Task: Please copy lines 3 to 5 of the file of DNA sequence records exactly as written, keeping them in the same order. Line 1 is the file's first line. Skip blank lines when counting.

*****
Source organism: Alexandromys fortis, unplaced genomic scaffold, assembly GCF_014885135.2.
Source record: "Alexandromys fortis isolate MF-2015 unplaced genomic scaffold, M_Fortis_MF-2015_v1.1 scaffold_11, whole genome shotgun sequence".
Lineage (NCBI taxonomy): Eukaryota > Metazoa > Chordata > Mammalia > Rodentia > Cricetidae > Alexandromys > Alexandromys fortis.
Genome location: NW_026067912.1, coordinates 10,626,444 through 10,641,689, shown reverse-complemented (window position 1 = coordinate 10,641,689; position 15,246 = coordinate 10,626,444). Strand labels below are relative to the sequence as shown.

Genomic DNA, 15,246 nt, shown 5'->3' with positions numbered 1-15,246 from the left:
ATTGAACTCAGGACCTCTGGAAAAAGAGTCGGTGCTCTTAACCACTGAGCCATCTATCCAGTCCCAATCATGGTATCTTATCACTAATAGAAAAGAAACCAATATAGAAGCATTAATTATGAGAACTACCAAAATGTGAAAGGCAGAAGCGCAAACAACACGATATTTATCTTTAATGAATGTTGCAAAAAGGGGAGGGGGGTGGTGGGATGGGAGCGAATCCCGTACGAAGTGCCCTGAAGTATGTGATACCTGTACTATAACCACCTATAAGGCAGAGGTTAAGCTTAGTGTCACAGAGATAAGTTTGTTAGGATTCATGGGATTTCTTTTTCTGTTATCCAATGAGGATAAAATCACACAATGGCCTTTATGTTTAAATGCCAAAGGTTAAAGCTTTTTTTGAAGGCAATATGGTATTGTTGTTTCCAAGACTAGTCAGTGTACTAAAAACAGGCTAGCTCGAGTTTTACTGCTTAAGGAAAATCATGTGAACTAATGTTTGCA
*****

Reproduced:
Lineage (NCBI taxonomy): Eukaryota > Metazoa > Chordata > Mammalia > Rodentia > Cricetidae > Alexandromys > Alexandromys fortis.
Genome location: NW_026067912.1, coordinates 10,626,444 through 10,641,689, shown reverse-complemented (window position 1 = coordinate 10,641,689; position 15,246 = coordinate 10,626,444). Strand labels below are relative to the sequence as shown.

Genomic DNA, 15,246 nt, shown 5'->3' with positions numbered 1-15,246 from the left: